$3000 and a whole of gravel capability

If you’re one of those people who think consumer direct  sales platforms  will never really take-off nor bring any tangible benefits to the world, prepare to have Canyon Bicycles wreck your day.  By now, most of know the story – Canyon is a German bike brand that upended the industry by not just starting off as consumer direct (aka “mail order” back-in-the-day)  brand and offering lowered prices, but – and this is key – doing so with a level of design, innovation  and engineering that competes with the very best that the traditional dealer based bike industry had to offer.  In short, no other consumer direct brand has amassed the global race winning record that Canyon has  in every segment of pedaling.

Like everyone else, Canyon too has invested mightily in the gravel category with an eye to dominate the dual-purpose market. It was back in 2018 that their first official gravel bike, the Grail, was launched.


The  six models (see them all here) of the Grizl will be available in seven  sizes (2XS – 2XL) and priced from $2,199 to $4,899. Thankfully, the six  bike line enjoys nary a single black-on-black color treatment and we are instead treated to a variety of finishes that are model specific. Our test bike was the $2999 GR CFSL 8 with the “Matcha Splash” color (above).

The Grizl’s running gear is a full Shimano GRX 800 2x mechanical drivetrain with a pair of 160mm disc rotors. Key to the new gravel bike is both the ample room for 45mm tires and Canyon’s declaration that contrary to many other bikes, the Grizl is not designed to accommodate a choice of 650b or 700c wheels.  Nope, other than the two small frames that are designed to roll on the smaller-sized hoops, the Grizl geometry is 700c specific.

One nice feature of the new Grizl is the tire clearance that welcomes a 45mm tread with room to spare. The  large  asymmetrical /box-section  chainstays  help make up a stiff  rear end.  The Grizl runs on front and rear 160mm rotors. As accustomed  as we are to running 40mm tires, the 45mm Maxxis Rambler tires provided an appreciable difference in added traction and control rolling through  rock gardens.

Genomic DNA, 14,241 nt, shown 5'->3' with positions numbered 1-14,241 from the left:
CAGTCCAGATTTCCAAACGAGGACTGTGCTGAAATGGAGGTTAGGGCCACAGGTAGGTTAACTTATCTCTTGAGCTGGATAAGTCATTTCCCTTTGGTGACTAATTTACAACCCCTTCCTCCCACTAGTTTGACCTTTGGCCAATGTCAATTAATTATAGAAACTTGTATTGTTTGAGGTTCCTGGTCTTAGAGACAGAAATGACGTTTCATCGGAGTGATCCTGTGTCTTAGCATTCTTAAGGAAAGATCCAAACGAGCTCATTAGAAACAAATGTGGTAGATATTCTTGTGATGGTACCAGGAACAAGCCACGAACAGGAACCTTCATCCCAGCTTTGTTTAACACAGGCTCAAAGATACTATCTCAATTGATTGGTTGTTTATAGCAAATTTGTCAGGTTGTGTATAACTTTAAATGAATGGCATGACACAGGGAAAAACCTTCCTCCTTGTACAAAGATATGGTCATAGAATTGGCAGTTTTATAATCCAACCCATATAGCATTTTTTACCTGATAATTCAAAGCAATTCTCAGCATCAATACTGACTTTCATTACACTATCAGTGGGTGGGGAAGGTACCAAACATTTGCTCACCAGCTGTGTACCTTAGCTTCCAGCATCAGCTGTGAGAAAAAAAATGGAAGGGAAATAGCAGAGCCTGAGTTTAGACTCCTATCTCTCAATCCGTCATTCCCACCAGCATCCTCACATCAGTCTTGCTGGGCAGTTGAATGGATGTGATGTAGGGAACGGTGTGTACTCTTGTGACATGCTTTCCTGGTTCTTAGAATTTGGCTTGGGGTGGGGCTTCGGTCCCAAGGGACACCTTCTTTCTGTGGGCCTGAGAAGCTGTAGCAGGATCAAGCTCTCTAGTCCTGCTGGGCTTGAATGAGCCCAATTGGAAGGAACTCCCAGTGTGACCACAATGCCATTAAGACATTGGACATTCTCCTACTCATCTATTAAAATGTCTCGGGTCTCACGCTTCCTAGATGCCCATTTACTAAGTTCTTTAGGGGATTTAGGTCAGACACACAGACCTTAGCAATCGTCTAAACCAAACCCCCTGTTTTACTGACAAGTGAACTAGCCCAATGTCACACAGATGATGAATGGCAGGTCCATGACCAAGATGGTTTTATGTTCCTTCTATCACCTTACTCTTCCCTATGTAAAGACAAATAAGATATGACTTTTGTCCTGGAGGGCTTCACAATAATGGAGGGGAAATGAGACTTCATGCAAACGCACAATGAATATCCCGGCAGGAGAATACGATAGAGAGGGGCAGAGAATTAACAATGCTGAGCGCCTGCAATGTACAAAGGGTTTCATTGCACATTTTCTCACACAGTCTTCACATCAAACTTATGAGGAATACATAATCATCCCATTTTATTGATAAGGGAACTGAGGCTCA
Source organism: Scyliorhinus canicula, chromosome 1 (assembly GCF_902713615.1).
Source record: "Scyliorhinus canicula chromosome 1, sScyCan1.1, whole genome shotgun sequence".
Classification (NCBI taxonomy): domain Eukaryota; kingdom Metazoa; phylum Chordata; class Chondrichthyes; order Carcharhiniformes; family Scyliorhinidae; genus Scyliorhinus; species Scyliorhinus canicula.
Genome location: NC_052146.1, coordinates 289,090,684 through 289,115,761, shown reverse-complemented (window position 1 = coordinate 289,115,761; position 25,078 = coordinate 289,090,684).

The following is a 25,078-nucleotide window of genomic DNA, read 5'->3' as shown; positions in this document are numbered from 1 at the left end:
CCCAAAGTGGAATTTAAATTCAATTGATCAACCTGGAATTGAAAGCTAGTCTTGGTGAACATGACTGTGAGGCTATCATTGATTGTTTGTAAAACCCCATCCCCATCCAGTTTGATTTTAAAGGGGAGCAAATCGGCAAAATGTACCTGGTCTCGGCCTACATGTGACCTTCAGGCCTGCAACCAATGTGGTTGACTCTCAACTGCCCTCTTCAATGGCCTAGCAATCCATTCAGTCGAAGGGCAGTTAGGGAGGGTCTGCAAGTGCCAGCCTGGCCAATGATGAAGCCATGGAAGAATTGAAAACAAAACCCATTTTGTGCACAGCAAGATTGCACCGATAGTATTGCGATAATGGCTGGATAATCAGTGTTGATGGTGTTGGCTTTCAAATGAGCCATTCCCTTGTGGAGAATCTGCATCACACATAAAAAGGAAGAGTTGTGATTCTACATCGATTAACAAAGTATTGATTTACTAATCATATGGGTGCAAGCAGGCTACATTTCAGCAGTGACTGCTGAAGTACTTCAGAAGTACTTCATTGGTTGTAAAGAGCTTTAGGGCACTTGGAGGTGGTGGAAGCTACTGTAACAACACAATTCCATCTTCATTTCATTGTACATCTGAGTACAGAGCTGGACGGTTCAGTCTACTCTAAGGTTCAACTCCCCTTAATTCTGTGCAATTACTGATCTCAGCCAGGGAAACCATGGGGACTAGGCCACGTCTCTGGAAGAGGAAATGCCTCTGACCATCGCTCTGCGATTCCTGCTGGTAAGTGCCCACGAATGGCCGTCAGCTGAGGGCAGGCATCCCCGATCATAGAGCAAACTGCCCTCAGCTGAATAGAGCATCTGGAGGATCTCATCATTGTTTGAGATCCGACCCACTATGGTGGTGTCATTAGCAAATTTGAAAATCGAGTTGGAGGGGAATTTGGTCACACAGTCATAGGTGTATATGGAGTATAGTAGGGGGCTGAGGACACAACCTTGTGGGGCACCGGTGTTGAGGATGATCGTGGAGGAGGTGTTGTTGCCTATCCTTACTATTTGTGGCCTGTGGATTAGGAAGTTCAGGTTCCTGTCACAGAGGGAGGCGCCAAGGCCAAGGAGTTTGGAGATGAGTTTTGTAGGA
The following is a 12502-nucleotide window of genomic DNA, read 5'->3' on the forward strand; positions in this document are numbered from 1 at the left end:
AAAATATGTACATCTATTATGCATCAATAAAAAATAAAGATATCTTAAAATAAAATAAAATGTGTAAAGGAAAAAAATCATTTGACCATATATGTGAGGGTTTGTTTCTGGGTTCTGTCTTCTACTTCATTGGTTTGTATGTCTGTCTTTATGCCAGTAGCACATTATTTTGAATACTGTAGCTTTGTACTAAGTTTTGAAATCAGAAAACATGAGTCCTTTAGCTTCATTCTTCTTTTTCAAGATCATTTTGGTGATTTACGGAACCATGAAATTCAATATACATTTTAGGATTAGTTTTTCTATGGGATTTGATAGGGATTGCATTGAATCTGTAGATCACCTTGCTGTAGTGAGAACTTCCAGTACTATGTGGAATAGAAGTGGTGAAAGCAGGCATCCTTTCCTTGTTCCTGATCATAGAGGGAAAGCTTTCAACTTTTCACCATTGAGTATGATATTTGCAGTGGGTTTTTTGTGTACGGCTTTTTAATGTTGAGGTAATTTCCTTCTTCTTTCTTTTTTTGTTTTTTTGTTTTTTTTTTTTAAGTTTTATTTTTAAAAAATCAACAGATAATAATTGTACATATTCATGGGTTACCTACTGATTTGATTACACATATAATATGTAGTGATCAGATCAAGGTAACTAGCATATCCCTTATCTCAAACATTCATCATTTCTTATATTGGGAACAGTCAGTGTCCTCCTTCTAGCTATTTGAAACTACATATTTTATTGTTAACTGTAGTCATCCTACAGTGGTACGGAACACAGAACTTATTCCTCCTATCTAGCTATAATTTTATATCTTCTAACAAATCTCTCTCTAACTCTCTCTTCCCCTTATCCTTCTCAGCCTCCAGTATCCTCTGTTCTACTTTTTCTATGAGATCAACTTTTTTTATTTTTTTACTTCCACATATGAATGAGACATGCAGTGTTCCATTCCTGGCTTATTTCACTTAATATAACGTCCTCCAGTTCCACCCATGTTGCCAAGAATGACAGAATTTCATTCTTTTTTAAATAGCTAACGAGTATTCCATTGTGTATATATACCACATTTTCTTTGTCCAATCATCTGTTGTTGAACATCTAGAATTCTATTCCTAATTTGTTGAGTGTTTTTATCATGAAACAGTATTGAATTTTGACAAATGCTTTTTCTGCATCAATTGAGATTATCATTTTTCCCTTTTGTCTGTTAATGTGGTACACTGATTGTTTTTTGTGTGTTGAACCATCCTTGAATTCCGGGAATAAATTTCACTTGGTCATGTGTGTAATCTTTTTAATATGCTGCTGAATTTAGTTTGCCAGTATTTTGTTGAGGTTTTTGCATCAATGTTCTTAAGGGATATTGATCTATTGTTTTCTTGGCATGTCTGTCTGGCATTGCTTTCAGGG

When it comes to the numbers, our small size GR CF SL 8 hit the scales at 18.1 pounds with a 103.6 cm wheelbase and 43.5cm chainstays. The geo chart calls out a 71 degree head and 73.5  degree head angle. As if a well-spec’d, good looking $2200 carbon gravel bike isn’t enticing enough, Canyon says they also have a lower-priced aluminum version in the works, but don’t expect anything soon.

As opposed to the Grail which preceded the Grizl by three years, Canyon says the new bike is intended for more hardcore off-road riding .  Alas, to better describe the bike’s intended use,  Canyon saw fit to  create a new category of dual-purpose riding by describing the Grizl’ s real purpose…verbiage they picked up from the “cool kids” called “underbiking”?!


The two most talked about features of the cockpit were reservations about the shorty 70mm stem, which, even on a size small frame was a tad on the short side. However, the  sense of elation that the silly “Double Decker” handlebar that distinguishes the Grail was not spec’d was palpable.  For us, the fewer the bike specific parts used on gravel bike the better. The aluminum handlebars sport extra-thick tape and  feature a comfortable (and reasonable)  42mm (on  top ) to  46mm (in the drops) flare.